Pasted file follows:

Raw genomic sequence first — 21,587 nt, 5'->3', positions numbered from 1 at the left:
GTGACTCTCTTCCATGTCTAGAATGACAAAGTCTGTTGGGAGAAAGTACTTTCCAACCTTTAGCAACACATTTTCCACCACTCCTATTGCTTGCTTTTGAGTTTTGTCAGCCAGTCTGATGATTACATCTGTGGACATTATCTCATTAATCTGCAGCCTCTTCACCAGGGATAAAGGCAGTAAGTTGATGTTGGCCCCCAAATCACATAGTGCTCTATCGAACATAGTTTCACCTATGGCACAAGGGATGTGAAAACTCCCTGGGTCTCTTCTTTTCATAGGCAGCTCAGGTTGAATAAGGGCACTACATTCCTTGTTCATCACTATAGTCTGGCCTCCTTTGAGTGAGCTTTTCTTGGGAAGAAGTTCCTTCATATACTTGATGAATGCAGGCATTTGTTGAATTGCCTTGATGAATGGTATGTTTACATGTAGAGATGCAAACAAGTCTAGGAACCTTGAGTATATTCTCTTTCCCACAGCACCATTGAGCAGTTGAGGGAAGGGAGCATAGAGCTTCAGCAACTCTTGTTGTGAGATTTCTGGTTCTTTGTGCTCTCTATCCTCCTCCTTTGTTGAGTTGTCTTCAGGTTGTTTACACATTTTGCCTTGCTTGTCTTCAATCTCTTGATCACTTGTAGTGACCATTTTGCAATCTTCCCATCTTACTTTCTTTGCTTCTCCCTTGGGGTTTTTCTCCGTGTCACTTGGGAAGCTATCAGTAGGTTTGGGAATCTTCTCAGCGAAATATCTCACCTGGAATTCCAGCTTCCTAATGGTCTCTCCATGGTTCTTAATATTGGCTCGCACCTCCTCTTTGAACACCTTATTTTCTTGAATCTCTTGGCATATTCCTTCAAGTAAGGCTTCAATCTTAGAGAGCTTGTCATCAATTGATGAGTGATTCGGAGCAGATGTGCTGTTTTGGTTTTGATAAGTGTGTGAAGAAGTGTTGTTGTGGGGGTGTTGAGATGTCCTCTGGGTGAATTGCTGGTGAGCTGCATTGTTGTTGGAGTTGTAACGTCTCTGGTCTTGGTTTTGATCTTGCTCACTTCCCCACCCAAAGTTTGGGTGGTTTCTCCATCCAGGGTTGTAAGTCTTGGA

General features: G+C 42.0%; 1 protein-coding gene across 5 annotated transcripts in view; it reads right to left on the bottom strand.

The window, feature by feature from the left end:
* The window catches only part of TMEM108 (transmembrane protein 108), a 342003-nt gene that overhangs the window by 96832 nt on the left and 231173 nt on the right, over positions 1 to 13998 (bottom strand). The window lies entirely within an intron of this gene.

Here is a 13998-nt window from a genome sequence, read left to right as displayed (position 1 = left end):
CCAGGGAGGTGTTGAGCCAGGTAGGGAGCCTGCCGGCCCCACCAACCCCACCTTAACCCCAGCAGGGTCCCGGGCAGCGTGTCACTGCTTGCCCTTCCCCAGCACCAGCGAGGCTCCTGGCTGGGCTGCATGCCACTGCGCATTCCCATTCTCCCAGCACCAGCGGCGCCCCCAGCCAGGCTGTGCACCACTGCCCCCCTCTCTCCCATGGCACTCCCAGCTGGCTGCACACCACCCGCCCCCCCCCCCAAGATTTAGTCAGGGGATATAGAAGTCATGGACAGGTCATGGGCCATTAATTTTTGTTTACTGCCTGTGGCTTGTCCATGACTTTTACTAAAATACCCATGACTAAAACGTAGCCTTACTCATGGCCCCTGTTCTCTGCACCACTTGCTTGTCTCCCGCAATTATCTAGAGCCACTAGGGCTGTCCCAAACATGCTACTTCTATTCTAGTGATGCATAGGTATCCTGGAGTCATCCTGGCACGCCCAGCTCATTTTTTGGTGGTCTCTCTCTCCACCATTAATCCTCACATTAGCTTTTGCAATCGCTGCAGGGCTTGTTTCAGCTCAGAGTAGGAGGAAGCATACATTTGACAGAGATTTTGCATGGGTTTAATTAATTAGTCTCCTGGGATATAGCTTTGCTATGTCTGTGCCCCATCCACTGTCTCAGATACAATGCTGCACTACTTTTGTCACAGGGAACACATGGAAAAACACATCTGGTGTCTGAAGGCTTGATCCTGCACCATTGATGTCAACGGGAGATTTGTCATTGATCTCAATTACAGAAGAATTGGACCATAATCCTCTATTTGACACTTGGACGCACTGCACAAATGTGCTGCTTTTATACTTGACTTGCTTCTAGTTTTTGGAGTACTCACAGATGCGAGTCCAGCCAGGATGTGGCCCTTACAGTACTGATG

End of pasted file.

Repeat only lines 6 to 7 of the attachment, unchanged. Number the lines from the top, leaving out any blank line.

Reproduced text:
Here is a 13998-nt window from a genome sequence, read left to right as displayed (position 1 = left end):
CCAGGGAGGTGTTGAGCCAGGTAGGGAGCCTGCCGGCCCCACCAACCCCACCTTAACCCCAGCAGGGTCCCGGGCAGCGTGTCACTGCTTGCCCTTCCCCAGCACCAGCGAGGCTCCTGGCTGGGCTGCATGCCACTGCGCATTCCCATTCTCCCAGCACCAGCGGCGCCCCCAGCCAGGCTGTGCACCACTGCCCCCCTCTCTCCCATGGCACTCCCAGCTGGCTGCACACCACCCGCCCCCCCCCCCAAGATTTAGTCAGGGGATATAGAAGTCATGGACAGGTCATGGGCCATTAATTTTTGTTTACTGCCTGTGGCTTGTCCATGACTTTTACTAAAATACCCATGACTAAAACGTAGCCTTACTCATGGCCCCTGTTCTCTGCACCACTTGCTTGTCTCCCGCAATTATCTAGAGCCACTAGGGCTGTCCCAAACATGCTACTTCTATTCTAGTGATGCATAGGTATCCTGGAGTCATCCTGGCACGCCCAGCTCATTTTTTGGTGGTCTCTCTCTCCACCATTAATCCTCACATTAGCTTTTGCAATCGCTGCAGGGCTTGTTTCAGCTCAGAGTAGGAGGAAGCATACATTTGACAGAGATTTTGCATGGGTTTAATTAATTAGTCTCCTGGGATATAGCTTTGCTATGTCTGTGCCCCATCCACTGTCTCAGATACAATGCTGCACTACTTTTGTCACAGGGAACACATGGAAAAACACATCTGGTGTCTGAAGGCTTGATCCTGCACCATTGATGTCAACGGGAGATTTGTCATTGATCTCAATTACAGAAGAATTGGACCATAATCCTCTATTTGACACTTGGACGCACTGCACAAATGTGCTGCTTTTATACTTGACTTGCTTCTAGTTTTTGGAGTACTCACAGATGCGAGTCCAGCCAGGATGTGGCCCTTACAGTACTGATG